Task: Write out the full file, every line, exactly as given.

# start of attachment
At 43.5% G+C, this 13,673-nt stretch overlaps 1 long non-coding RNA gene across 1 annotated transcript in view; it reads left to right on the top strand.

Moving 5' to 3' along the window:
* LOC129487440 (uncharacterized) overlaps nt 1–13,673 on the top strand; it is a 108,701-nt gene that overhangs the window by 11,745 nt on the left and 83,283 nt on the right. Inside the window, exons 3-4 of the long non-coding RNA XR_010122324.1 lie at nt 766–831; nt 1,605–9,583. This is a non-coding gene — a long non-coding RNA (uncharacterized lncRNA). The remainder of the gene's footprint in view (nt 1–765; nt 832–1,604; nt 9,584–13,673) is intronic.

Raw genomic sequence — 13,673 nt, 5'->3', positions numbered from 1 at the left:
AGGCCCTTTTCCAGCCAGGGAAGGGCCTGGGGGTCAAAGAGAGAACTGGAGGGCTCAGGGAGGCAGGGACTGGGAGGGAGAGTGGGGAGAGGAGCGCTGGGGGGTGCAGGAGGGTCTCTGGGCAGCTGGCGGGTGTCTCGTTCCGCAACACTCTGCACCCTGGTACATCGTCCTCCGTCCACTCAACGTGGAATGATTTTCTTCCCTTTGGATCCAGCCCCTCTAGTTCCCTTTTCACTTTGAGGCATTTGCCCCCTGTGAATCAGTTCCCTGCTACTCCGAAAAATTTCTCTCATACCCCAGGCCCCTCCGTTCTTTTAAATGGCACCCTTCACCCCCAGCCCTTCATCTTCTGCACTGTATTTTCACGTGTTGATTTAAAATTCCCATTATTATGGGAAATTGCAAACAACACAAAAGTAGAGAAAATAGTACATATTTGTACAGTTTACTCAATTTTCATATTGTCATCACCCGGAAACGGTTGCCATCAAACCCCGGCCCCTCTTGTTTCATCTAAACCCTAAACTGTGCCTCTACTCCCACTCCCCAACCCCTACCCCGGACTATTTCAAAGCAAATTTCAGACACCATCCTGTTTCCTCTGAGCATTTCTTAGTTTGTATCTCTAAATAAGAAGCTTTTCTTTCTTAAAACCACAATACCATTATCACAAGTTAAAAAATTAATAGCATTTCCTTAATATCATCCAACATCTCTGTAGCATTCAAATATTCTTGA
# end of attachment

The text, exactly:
At 43.5% G+C, this 13,673-nt stretch overlaps 1 long non-coding RNA gene across 1 annotated transcript in view; it reads left to right on the top strand.

Moving 5' to 3' along the window:
* LOC129487440 (uncharacterized) overlaps nt 1–13,673 on the top strand; it is a 108,701-nt gene that overhangs the window by 11,745 nt on the left and 83,283 nt on the right. Inside the window, exons 3-4 of the long non-coding RNA XR_010122324.1 lie at nt 766–831; nt 1,605–9,583. This is a non-coding gene — a long non-coding RNA (uncharacterized lncRNA). The remainder of the gene's footprint in view (nt 1–765; nt 832–1,604; nt 9,584–13,673) is intronic.

Raw genomic sequence — 13,673 nt, 5'->3', positions numbered from 1 at the left:
AGGCCCTTTTCCAGCCAGGGAAGGGCCTGGGGGTCAAAGAGAGAACTGGAGGGCTCAGGGAGGCAGGGACTGGGAGGGAGAGTGGGGAGAGGAGCGCTGGGGGGTGCAGGAGGGTCTCTGGGCAGCTGGCGGGTGTCTCGTTCCGCAACACTCTGCACCCTGGTACATCGTCCTCCGTCCACTCAACGTGGAATGATTTTCTTCCCTTTGGATCCAGCCCCTCTAGTTCCCTTTTCACTTTGAGGCATTTGCCCCCTGTGAATCAGTTCCCTGCTACTCCGAAAAATTTCTCTCATACCCCAGGCCCCTCCGTTCTTTTAAATGGCACCCTTCACCCCCAGCCCTTCATCTTCTGCACTGTATTTTCACGTGTTGATTTAAAATTCCCATTATTATGGGAAATTGCAAACAACACAAAAGTAGAGAAAATAGTACATATTTGTACAGTTTACTCAATTTTCATATTGTCATCACCCGGAAACGGTTGCCATCAAACCCCGGCCCCTCTTGTTTCATCTAAACCCTAAACTGTGCCTCTACTCCCACTCCCCAACCCCTACCCCGGACTATTTCAAAGCAAATTTCAGACACCATCCTGTTTCCTCTGAGCATTTCTTAGTTTGTATCTCTAAATAAGAAGCTTTTCTTTCTTAAAACCACAATACCATTATCACAAGTTAAAAAATTAATAGCATTTCCTTAATATCATCCAACATCTCTGTAGCATTCAAATATTCTTGA